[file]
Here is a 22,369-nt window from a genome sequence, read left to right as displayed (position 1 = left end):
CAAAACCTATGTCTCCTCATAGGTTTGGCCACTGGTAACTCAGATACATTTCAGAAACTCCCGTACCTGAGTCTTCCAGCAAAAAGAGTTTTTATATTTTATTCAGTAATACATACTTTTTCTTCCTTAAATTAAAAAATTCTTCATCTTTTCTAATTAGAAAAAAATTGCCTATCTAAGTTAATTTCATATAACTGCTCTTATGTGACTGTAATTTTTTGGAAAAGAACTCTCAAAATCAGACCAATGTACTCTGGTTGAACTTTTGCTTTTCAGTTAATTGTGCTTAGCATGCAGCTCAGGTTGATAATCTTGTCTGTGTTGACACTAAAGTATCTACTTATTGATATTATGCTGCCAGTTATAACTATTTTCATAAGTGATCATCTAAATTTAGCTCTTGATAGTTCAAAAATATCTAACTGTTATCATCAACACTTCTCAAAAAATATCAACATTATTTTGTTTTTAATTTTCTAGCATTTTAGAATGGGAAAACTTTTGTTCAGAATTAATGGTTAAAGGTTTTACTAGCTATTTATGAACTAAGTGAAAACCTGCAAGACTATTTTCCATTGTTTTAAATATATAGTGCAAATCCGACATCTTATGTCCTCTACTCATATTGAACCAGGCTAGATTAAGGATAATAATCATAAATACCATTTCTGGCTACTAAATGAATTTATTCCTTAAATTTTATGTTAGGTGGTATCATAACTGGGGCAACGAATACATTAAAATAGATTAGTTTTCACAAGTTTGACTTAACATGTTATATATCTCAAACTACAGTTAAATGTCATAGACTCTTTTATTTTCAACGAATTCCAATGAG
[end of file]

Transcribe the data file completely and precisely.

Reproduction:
Here is a 22,369-nt window from a genome sequence, read left to right as displayed (position 1 = left end):
CAAAACCTATGTCTCCTCATAGGTTTGGCCACTGGTAACTCAGATACATTTCAGAAACTCCCGTACCTGAGTCTTCCAGCAAAAAGAGTTTTTATATTTTATTCAGTAATACATACTTTTTCTTCCTTAAATTAAAAAATTCTTCATCTTTTCTAATTAGAAAAAAATTGCCTATCTAAGTTAATTTCATATAACTGCTCTTATGTGACTGTAATTTTTTGGAAAAGAACTCTCAAAATCAGACCAATGTACTCTGGTTGAACTTTTGCTTTTCAGTTAATTGTGCTTAGCATGCAGCTCAGGTTGATAATCTTGTCTGTGTTGACACTAAAGTATCTACTTATTGATATTATGCTGCCAGTTATAACTATTTTCATAAGTGATCATCTAAATTTAGCTCTTGATAGTTCAAAAATATCTAACTGTTATCATCAACACTTCTCAAAAAATATCAACATTATTTTGTTTTTAATTTTCTAGCATTTTAGAATGGGAAAACTTTTGTTCAGAATTAATGGTTAAAGGTTTTACTAGCTATTTATGAACTAAGTGAAAACCTGCAAGACTATTTTCCATTGTTTTAAATATATAGTGCAAATCCGACATCTTATGTCCTCTACTCATATTGAACCAGGCTAGATTAAGGATAATAATCATAAATACCATTTCTGGCTACTAAATGAATTTATTCCTTAAATTTTATGTTAGGTGGTATCATAACTGGGGCAACGAATACATTAAAATAGATTAGTTTTCACAAGTTTGACTTAACATGTTATATATCTCAAACTACAGTTAAATGTCATAGACTCTTTTATTTTCAACGAATTCCAATGAG